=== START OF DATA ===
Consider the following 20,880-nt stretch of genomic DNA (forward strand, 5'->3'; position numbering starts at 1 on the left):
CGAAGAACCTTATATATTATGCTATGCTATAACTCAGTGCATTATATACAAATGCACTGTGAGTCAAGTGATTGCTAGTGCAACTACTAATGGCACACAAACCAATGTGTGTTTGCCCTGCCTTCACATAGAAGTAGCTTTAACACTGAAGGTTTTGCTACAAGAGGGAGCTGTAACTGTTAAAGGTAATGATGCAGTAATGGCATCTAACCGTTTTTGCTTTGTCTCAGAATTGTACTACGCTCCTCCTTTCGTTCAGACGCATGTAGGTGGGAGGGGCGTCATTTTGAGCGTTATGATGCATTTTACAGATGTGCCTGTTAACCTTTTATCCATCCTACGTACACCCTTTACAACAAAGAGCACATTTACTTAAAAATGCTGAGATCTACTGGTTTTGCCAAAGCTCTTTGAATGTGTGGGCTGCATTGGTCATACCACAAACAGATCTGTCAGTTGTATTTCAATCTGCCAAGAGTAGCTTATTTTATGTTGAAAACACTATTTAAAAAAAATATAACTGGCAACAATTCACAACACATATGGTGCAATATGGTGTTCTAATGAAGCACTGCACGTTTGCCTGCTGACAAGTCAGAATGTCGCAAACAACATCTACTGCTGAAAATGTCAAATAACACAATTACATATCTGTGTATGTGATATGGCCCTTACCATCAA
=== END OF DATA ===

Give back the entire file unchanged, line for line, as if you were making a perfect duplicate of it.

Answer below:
Consider the following 20,880-nt stretch of genomic DNA (forward strand, 5'->3'; position numbering starts at 1 on the left):
CGAAGAACCTTATATATTATGCTATGCTATAACTCAGTGCATTATATACAAATGCACTGTGAGTCAAGTGATTGCTAGTGCAACTACTAATGGCACACAAACCAATGTGTGTTTGCCCTGCCTTCACATAGAAGTAGCTTTAACACTGAAGGTTTTGCTACAAGAGGGAGCTGTAACTGTTAAAGGTAATGATGCAGTAATGGCATCTAACCGTTTTTGCTTTGTCTCAGAATTGTACTACGCTCCTCCTTTCGTTCAGACGCATGTAGGTGGGAGGGGCGTCATTTTGAGCGTTATGATGCATTTTACAGATGTGCCTGTTAACCTTTTATCCATCCTACGTACACCCTTTACAACAAAGAGCACATTTACTTAAAAATGCTGAGATCTACTGGTTTTGCCAAAGCTCTTTGAATGTGTGGGCTGCATTGGTCATACCACAAACAGATCTGTCAGTTGTATTTCAATCTGCCAAGAGTAGCTTATTTTATGTTGAAAACACTATTTAAAAAAAATATAACTGGCAACAATTCACAACACATATGGTGCAATATGGTGTTCTAATGAAGCACTGCACGTTTGCCTGCTGACAAGTCAGAATGTCGCAAACAACATCTACTGCTGAAAATGTCAAATAACACAATTACATATCTGTGTATGTGATATGGCCCTTACCATCAA